This was written for portable typewriters, the one in the pictures looks like a 1960s model so if you are working with an older one, ie one with glass keys then do not take the body off unless you can see that it is not attached to any of the actual mechanics inside and it is just a shell (ie Corona 4, do not take the body off!).

Typewriter dismantling how to

How to take apart your typewriter

Typewriter Cleaning and oiling

Cleaning and Oiling your Typewriter

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I’ve also got some typewriter manuals of various models that are available for download, available on my website here.

Thanks for looking!

How to Make Your Own Typewriter Ribbon: Rainbow Effect

If you have been following me for a while you’ll know that I make coloured typewriter ribbons as a little add-on to my customised typewriters so that you can type in not just the standard black but purple, pink etc and most excitingly a rainbow effect, and as a few of you have been asking about them I thought I would show you how to do it at home.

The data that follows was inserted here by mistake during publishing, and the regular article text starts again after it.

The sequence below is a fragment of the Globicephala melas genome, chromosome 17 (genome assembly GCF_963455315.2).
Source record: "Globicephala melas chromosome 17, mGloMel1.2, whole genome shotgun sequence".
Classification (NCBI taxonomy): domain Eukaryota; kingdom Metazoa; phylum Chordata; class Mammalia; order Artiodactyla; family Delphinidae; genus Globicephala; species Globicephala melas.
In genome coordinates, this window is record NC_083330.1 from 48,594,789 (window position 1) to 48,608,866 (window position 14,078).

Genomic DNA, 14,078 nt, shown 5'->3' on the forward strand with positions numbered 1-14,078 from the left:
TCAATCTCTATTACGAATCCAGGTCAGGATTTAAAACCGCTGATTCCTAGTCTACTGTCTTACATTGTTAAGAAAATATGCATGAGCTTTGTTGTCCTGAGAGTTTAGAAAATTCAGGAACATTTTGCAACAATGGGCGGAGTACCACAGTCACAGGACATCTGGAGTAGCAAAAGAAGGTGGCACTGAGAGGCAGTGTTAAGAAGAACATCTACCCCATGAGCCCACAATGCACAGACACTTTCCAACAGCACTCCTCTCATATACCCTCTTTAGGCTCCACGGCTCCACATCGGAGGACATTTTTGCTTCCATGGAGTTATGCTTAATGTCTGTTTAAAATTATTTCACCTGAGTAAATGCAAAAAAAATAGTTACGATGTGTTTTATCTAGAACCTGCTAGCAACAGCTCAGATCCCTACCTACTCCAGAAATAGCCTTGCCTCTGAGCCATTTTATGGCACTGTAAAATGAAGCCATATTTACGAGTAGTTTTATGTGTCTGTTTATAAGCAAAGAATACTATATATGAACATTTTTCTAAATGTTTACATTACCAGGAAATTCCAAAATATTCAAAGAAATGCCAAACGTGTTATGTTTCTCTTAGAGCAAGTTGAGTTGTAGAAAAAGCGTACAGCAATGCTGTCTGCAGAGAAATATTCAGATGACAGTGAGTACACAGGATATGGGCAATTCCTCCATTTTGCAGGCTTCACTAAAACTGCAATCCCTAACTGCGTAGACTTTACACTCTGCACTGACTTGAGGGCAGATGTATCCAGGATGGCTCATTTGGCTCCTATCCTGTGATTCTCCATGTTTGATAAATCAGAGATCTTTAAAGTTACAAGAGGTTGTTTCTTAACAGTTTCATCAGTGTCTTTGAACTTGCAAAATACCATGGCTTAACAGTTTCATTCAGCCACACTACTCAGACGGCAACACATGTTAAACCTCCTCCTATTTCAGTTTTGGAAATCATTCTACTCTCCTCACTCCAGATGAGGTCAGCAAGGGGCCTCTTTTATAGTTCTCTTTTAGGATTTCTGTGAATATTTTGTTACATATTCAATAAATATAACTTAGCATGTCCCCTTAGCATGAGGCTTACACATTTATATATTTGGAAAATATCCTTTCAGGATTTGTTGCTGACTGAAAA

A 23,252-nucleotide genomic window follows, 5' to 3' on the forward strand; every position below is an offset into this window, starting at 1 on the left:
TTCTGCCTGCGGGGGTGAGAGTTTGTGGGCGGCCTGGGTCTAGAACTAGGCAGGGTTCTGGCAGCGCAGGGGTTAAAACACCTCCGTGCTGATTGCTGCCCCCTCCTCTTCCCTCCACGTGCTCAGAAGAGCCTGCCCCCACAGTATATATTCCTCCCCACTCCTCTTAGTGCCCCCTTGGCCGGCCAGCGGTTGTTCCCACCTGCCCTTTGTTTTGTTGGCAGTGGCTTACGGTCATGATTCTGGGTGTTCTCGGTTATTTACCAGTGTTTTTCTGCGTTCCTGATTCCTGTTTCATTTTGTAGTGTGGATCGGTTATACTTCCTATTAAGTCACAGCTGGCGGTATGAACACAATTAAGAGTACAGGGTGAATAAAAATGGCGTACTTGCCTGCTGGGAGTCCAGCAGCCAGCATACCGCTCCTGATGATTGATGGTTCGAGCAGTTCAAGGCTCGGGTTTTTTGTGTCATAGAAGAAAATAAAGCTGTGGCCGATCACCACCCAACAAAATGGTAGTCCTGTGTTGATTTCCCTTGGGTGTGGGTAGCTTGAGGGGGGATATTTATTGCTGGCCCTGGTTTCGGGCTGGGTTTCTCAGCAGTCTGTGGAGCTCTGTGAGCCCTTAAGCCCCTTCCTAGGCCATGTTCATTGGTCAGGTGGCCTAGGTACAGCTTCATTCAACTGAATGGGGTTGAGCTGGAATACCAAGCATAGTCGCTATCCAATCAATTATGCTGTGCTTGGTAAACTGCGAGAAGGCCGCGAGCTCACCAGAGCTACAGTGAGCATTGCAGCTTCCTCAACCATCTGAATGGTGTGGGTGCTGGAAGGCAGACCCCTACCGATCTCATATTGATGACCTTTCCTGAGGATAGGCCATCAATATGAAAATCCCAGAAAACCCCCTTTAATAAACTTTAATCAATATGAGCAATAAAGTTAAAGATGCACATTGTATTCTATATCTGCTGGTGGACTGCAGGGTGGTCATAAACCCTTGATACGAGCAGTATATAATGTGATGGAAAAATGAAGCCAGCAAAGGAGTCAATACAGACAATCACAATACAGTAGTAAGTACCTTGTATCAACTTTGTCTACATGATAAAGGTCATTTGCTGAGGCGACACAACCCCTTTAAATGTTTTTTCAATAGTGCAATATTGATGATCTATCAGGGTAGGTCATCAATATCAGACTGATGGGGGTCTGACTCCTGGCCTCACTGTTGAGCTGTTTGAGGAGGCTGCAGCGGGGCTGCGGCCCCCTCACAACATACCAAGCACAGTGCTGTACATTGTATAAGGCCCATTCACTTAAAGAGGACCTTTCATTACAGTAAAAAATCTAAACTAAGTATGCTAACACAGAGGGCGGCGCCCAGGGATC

So first here’s a little info. For a typewriter ribbon to work it needs to be thin enough for the letters to leave a sharp imprint on the paper when they touch. Actual un-inked typewriter ribbon is very hard to find, it is lighter and more tightly woven than any ribbon you can buy in a shop, you can only really get it direct from the factory BUT the good news is you can still get a good effect with a standard ribbon that you can buy in a shop! The only difference is that the imprints on the letters will take on that slight texture of the fabric. But it’s minimal, and does the job.